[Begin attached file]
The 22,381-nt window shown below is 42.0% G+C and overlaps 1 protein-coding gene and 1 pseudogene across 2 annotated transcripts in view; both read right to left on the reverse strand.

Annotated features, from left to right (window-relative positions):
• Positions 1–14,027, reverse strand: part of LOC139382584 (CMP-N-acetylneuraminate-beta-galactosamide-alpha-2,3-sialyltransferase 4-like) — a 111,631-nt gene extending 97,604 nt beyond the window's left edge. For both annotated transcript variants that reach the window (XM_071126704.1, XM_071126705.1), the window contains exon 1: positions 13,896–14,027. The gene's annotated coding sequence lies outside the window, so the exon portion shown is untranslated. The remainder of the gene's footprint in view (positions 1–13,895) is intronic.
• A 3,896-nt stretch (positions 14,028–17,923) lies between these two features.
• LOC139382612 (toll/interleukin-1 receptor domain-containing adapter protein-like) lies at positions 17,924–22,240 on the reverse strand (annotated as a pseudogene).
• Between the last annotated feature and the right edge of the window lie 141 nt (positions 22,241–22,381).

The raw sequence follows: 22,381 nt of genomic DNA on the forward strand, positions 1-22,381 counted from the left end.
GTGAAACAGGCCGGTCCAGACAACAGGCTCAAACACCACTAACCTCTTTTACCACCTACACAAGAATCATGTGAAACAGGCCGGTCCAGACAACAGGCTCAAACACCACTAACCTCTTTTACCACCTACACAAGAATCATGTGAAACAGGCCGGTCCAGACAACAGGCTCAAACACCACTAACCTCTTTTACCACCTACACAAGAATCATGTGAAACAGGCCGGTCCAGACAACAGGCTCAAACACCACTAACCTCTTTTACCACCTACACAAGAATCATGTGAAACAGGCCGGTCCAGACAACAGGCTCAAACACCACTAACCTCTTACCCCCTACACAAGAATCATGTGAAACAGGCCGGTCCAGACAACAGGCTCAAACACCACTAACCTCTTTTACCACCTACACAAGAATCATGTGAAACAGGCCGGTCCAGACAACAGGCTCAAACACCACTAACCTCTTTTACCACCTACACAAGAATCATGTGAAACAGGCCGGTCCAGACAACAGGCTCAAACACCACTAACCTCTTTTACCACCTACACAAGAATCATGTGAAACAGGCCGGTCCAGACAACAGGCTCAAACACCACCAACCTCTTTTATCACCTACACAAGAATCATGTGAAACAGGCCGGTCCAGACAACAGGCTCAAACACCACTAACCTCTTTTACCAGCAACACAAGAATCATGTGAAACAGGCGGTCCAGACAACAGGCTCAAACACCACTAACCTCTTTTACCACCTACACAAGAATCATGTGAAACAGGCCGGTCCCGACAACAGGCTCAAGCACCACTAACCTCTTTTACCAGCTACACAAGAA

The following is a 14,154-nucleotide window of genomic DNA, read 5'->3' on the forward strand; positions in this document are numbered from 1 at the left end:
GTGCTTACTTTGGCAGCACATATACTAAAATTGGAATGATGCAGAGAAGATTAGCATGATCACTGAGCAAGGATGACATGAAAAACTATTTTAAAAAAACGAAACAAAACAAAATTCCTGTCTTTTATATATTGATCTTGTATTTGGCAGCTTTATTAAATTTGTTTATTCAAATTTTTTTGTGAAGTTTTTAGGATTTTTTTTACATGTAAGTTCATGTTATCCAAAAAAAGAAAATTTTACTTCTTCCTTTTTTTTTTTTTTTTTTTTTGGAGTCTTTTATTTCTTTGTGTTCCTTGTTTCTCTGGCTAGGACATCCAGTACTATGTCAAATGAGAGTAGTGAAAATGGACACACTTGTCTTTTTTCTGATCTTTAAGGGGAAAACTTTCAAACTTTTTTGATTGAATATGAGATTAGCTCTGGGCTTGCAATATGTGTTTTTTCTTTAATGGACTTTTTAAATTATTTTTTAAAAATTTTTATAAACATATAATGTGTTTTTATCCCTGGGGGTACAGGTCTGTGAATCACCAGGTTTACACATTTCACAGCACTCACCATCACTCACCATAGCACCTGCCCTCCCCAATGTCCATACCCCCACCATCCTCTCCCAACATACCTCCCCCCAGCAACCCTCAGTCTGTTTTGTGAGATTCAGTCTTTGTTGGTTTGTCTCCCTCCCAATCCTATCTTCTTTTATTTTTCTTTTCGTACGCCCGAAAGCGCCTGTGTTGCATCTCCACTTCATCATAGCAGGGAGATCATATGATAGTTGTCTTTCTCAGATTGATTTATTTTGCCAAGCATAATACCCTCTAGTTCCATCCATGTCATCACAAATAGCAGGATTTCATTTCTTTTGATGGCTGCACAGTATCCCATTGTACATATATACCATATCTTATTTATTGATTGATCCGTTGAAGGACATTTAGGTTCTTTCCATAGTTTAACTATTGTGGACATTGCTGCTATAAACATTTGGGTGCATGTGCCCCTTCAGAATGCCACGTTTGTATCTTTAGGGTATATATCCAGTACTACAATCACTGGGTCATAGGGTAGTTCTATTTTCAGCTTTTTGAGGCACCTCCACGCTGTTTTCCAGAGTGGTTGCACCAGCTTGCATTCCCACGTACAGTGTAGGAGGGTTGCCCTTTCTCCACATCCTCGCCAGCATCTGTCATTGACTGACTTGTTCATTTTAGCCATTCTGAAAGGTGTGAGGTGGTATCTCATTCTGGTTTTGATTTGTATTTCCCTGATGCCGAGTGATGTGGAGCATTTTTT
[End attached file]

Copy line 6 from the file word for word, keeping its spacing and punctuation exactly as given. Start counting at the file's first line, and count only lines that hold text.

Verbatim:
• Between the last annotated feature and the right edge of the window lie 141 nt (positions 22,241–22,381).